The cooperative's establishment and development
Café Libertad's history
Café Libertad Kollektiv has been established July 15th, 1999; its objective was a tight connection between the development of a solidary economy and direct solidarity. The idea of importing Zapatista coffee from Chiapas has originated from anarcho-syndicalist structures in Hamburg. The project was aimed at supporting both union activities and the indigenous Zapatista movement's uprising in Chiapas as well as subsequently creating collective jobs.
The Zapatista coops' hour of birth dates back to the uprising of the indigenous liberation movement EZLN on January 1st 1994 when nearly a third of the Chiapas region was squatted. Subsequently, five autonomous regions have been established developing a self-organised economy against globalised exploitation conditions and postcolonial relations independently of official authorities and institutions.
Café Libertad 's history of solidary trade with Chiapas autonomous communities began importing 8 sacks of raw coffee with a detour via the US. Just a few weeks later fresh supply could be ordered because solidarity with rebellious communities and sales of solidarity coffee exceeded all expectations.
Subsequently, members of local union group FAU founded the collective working unpaid to import and distribute Zapatista coffee beyond the immediate circle of friends and acquaintances. The collective launched a website informing FAU groups and EZLN solidarity initiatives about the project.
In Switzerland comrades of the local solidarity group 'Direct Solidarity with Chiapas' established their own distribution structures and created Café RebelDía. Soon thereafter, friends and solidarity groups from Italy, Spain, France, Sweden, Great Britain and Greece joined the project having imported their first coffee sacks via Café Libertad and established their own various projects later on. Over the years, a European network of solidary coffee projects has evolved.
Our funding isn't just supporting coffee coops and Zapatista communities' autonomy but social and political movements all over the world. Furthermore, Café Libertad funding has supported workers on strike, helped to distribute the Strike Bikes and to establish independent production of squatted Greek factory vio.me.
In 2007, the work collective has been transformed from a 'proprietor-run' general partnership into a cooperative in order to remove it from the private property market and to legally collectivise it. Café Libertad has since been a registered cooperative and a member of the Central Association of Consumer Cooperatives (ZdK), a politically active organisation supporting the general idea, the interests and new establishments of small and medium cooperatives as a political and economic alternative.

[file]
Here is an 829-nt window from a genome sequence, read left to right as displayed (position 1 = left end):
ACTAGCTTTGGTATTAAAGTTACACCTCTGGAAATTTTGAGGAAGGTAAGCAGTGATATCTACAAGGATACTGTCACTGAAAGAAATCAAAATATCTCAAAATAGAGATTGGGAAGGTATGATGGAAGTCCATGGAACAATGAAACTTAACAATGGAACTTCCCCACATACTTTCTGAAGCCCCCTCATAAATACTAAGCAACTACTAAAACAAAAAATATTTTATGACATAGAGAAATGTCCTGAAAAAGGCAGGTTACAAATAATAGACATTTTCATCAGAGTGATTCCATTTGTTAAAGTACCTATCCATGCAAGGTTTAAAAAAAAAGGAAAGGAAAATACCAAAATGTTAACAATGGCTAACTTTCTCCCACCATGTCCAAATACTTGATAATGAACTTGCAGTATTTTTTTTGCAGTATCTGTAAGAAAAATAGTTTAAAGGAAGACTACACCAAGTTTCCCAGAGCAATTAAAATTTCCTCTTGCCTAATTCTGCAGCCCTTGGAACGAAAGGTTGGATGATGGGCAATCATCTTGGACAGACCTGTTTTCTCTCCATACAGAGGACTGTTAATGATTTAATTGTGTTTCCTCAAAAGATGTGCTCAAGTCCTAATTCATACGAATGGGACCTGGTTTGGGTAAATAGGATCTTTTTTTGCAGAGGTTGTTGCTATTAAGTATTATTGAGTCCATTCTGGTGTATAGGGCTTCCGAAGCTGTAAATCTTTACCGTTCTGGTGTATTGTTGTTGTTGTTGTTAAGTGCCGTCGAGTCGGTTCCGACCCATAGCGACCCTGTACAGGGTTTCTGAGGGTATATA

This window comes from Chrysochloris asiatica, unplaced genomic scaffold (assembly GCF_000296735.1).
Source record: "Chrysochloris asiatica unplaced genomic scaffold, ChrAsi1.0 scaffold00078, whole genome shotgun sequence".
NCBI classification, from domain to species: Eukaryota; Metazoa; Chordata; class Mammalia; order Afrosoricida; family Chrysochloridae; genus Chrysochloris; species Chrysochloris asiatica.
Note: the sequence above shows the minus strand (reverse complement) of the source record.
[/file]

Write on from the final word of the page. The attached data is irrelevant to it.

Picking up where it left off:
Nowadays, Café Libertad Kollektiv is importing and distributing coffee for the daily uprising not only from Zapatista communities but from other rebellious coops as well like civil war refugees' project Finca Sonador in Costa Rica and women's coop Aprolma in Honduras. Additionally, we - with other solidarity groups - are organising the distribution of Spanish anarchist CNT red wine or solidarity olive oil 'for the movement's gears' from Greece, among others.
At the same time, there are always new questions and contradictions: How are we organising the coffee coops' financing and how are we developing prices for both small-scale farmers and solidary consumers? Which principles are guiding our cooperation with other groups and protagonists? How can our practice be a part of overcoming global injustice relations instead of justifying them anew as a more ethical type of capitalism and thereby merely perpetuating them in different terms?
Proximity and direct solidarity with indigenous and Zapatista communities, global networking with other projects and integration in social movements and mobilisations have been as important as Café Libertad's self-conception as a political project reaching beyond its own collective horizons.
In everyday life, at times this is working as intended, at other occasions, it doesn't. Yet, in spite of crises of the collective, we see it as a positive success story all have contributed to. Including all the people having supported Café Libertad's idea in various ways in the past until today. Or those enjoying a cup of coffee for the daily uprising first thing in the morning in order to be wide awake when contemplating a world that is not unchangeable but needs to be reinvented again and again.